A total of 192 Indian objects are orbiting in space as of April 1, 2017, catalogued by US Space Surveillance Network, said a retired Indian scientist.
He was citing the August 2017 issue of “Orbital Debris”, a quarterly published by NASA.
“Space objects include functional satellites as well as debris. The term catalogued means the space objects are tracked, updated, and their orbits are determined. The US and Russia maintain the catalogues as they have the technical capabilities,” M.Y.S. Prasad, a former Director of the Satish Dhawan Space Centre (SDSC), told IANS.
The Indian navigation satellite IRNSS-1H stuck inside the heat shield of PSLV-XL rocket that was launched on August 31 is the latest in orbit.
Officials of the Indian Space Research Organisation (ISRO) said the navigation satellite-heat shield assembly — together weighing around 2.4-tonnes — now tumbling in outer space, is expected to re-enter the earth’s atmosphere in a couple of months.
According to Prasad, the present global capability of tracking the space debris is objects of bigger than 1-metre in GEO (geostationary equatorial orbit), and bigger than 10 cm in LEO (low earth orbit).
Prasad said the limitation is due to the sizing and capability of ground tracking systems. The objects in GEO are tracked by optical telescopes while those in LEO are tracked by radars.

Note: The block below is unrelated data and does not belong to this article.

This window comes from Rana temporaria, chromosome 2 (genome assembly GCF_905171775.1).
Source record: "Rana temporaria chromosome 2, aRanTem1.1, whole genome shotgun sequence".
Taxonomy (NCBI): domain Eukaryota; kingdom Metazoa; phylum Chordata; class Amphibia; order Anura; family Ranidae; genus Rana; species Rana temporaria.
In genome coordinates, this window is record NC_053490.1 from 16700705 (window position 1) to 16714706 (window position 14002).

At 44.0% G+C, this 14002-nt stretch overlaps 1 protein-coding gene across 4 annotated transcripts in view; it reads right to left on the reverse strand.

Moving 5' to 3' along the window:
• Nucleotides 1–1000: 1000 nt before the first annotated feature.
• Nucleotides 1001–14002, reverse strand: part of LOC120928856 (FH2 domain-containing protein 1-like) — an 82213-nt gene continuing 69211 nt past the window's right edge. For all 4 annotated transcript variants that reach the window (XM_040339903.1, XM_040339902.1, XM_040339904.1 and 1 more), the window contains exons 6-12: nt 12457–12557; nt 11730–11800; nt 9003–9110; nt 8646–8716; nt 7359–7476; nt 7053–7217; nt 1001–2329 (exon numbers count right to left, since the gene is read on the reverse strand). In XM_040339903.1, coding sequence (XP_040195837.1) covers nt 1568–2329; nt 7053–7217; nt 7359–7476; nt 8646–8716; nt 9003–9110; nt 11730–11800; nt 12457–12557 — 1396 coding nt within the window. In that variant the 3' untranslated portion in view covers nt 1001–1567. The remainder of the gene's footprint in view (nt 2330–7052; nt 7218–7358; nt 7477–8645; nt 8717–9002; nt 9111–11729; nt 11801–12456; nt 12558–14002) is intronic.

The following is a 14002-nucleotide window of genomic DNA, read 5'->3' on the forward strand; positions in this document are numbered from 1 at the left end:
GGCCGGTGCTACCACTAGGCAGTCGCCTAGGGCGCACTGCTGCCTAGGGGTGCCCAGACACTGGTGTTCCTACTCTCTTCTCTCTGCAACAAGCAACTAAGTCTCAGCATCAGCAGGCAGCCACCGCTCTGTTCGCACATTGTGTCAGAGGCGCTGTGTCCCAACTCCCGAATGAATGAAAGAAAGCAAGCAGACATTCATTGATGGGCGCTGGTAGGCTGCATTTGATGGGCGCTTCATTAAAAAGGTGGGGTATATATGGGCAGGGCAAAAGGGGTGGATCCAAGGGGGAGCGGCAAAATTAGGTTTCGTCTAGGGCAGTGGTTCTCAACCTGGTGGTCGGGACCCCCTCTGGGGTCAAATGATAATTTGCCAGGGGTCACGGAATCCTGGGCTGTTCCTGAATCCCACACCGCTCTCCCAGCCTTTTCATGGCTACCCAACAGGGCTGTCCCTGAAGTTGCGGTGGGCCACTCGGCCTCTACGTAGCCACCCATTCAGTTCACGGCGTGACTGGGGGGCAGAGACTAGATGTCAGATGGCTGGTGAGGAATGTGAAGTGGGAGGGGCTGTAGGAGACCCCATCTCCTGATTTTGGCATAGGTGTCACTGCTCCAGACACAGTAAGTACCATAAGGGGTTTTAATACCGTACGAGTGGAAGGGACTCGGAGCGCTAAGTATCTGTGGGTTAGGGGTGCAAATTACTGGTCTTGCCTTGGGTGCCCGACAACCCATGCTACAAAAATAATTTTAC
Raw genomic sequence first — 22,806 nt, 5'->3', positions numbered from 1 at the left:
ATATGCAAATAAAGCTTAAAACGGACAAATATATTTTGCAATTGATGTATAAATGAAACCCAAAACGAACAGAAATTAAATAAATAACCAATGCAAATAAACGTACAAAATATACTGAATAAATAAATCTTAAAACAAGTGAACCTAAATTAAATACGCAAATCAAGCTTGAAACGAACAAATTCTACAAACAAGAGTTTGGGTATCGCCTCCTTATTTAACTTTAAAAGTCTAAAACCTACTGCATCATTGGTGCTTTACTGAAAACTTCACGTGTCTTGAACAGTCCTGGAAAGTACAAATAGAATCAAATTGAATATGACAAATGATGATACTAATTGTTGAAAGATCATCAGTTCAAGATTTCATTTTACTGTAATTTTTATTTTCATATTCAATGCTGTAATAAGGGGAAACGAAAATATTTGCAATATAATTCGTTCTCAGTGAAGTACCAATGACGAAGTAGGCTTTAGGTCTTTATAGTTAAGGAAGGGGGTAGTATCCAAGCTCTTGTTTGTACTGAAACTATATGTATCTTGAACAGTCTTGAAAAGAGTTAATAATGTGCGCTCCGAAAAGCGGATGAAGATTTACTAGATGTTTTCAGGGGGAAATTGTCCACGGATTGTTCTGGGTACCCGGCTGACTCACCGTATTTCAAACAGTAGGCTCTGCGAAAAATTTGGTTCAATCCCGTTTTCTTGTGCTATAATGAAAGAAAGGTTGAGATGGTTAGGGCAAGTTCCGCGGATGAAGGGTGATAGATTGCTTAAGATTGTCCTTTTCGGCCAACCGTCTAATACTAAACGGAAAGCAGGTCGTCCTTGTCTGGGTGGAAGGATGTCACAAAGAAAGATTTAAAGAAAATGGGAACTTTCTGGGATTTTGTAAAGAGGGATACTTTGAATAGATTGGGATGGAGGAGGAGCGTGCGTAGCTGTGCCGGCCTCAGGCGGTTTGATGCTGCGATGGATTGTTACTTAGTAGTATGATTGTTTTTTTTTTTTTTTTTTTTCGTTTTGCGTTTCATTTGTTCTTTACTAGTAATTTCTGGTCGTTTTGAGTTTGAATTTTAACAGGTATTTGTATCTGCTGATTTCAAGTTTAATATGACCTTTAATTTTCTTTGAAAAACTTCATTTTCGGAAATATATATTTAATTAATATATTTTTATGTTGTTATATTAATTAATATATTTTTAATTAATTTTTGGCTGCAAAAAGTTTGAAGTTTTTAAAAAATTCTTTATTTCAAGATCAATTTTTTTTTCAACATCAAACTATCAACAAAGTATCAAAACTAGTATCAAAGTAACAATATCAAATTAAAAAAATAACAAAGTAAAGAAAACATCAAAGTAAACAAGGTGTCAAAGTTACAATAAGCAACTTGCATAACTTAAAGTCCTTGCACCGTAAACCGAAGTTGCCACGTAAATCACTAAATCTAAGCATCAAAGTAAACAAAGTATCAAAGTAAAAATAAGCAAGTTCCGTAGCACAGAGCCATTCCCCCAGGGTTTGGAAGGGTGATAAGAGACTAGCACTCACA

In India, the multi-object tracking radar (MOTR) set up at the SDSC in Sriharikota is one of the biggest radars in the world for tracking space debris, Prasad added.
He said MOTR is designed to track 50cm X50cm debris at a slant range of 1,000 km, and 30cm x 30cm debris at a slant range of 800 km and most of the debris, which cause damage to operational satellites can easily be tracked.
Speaking about the re-entry of Indian navigation satellite IRNSS-1H that is stuck inside PSLV-XL rocket’s heat shield Prasad said, the US space agency NASA should be requested to track and update the orbital elements of the Indian satellite.
“Using that data as the base the future orbits of the navigation satellite should be predicted. When the satellites perigee (nearest point to earth) comes below 100 km then its reentry (into earth atomosphere) trajectory should be calculated and the impact region should be calculated two/three days before the actual impact,” Prasad said.
According to him there will be an element of uncertainty in predicting the impact region.